In fact, I wish that the writers had more often felt free to use that episode as a mode, just facilitating the characters being drawn into into the plot and letting it takes it course, and not feeling obligated to work in one of the regular cast overcoming some sort of personal issue and learning a lesson about themselves. The writers may felt they needed to justify the series being Aladdin [& the Rest of the Gang from the Movie], but I, for one, always bought into that the series was going to chronicle their many adventures, and that the adventures themselves should therefore be good enough. It's okay to have some episodes based around a character idea and others around an event idea; you don't always necessarily have to do both.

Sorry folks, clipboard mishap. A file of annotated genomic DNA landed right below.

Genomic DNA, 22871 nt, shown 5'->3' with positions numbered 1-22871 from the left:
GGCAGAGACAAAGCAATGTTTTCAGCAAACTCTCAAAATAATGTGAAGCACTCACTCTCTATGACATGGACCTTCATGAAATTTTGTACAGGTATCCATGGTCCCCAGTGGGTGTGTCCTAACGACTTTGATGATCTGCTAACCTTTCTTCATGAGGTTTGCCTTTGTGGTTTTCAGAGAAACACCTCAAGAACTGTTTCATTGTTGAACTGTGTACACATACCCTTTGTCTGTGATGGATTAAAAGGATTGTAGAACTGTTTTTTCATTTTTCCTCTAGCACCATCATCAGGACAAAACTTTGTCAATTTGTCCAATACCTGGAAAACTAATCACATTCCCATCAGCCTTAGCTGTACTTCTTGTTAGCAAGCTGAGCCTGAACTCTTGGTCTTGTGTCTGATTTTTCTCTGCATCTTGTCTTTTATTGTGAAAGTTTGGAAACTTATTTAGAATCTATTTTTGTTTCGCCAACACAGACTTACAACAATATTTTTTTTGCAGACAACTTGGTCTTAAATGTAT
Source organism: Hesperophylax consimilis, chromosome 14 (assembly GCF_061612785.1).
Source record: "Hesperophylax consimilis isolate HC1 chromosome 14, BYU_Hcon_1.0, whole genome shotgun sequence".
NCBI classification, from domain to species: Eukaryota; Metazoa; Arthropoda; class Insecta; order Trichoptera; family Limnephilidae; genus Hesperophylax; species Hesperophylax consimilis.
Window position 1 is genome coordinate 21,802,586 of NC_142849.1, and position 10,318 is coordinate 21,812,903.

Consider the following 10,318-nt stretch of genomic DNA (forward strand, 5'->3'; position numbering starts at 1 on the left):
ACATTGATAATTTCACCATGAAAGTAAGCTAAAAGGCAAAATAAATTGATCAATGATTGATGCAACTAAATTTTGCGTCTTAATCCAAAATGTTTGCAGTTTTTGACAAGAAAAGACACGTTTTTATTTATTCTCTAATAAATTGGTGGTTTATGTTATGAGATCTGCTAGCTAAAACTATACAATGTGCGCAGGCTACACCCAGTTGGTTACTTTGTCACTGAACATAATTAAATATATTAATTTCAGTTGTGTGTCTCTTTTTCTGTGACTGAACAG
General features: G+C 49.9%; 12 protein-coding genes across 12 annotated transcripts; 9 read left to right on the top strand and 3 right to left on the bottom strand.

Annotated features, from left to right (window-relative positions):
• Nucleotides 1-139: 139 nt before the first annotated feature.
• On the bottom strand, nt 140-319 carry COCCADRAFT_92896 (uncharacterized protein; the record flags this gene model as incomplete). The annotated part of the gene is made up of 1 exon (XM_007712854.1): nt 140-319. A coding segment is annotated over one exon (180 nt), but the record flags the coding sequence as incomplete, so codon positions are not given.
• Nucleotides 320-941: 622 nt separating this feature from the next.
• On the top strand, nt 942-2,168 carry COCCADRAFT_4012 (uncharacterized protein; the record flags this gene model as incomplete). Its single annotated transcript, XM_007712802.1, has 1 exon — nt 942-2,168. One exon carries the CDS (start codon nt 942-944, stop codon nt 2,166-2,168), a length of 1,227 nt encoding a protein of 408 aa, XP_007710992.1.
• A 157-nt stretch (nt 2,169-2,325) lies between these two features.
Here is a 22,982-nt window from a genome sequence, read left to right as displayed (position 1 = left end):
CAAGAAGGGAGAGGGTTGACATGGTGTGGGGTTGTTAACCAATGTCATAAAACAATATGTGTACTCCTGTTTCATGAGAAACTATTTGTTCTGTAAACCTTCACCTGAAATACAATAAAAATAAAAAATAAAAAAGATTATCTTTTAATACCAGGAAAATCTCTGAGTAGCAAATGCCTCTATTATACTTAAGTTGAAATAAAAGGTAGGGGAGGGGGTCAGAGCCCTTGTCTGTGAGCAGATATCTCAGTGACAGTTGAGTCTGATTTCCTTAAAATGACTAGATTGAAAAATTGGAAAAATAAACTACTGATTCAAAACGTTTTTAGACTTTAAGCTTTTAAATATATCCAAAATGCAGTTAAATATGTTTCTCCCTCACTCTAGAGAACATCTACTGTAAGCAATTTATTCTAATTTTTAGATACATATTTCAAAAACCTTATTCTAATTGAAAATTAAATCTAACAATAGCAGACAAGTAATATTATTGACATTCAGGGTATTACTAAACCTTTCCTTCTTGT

"The Vapor Chase" is a case in point. (In fact, comparing it to "The Prophet Motive" is very apt, as its largely comprised of Abis Mal waging a scheme that eventually brings a giant monster into the picture.) What's the plot? Abis Mal acquires a load of black powder (Haroud did the leg work in carrying the heavy sack of the stuff to their lair, of course, much to his chagrin). They discover that if they burn the powder, the resulting smoke takes the form of little smoke demons that can speak and are autonomous, but they promise Abis Mal that they "can steal stuff for" him, and are only too glad to follow his orders. (Haroud is naturally the one to try to warn that something seems fishy, but he can't get this point to be received on the inside of Abis Mal's thick skull ... hmm, although the writers seemed to struggle with the main cast some, they seem to have NO problem with their OWN characters ... hence why I must be using phrases like "of course" and "naturally" when recounting their performance, as if they actually exist aren't being written, or at least couldn't be written any other way). Eventually, when the various wispy, roughly Abu-sized smoke demons have accumulated enough gold coins, jewels, etc., they are able to join together to form the reincarnated Sootinai -- a giant, wrathful, malevolent, power-made smoke demon who talks like a WWE wrestler and visually is a hammer-to-the-head allusion to the demon of Fantasia's Nightmare on Bald Mountain. (It's inferred that Sootinai had once before existed and terrorized the world, and for some reason, had been trapped inoperative in the form of the powder that found its way into Abis Mal's clutches, and that somehow, the mini-smoke demons -- him subdivided and dilluted, I guess -- hording stolen riches in Abis Mal's lair enables them/him to reform into his maximal vestige; "Your greed was but a tool to release my power", he contemptuously informs Abis Mal.)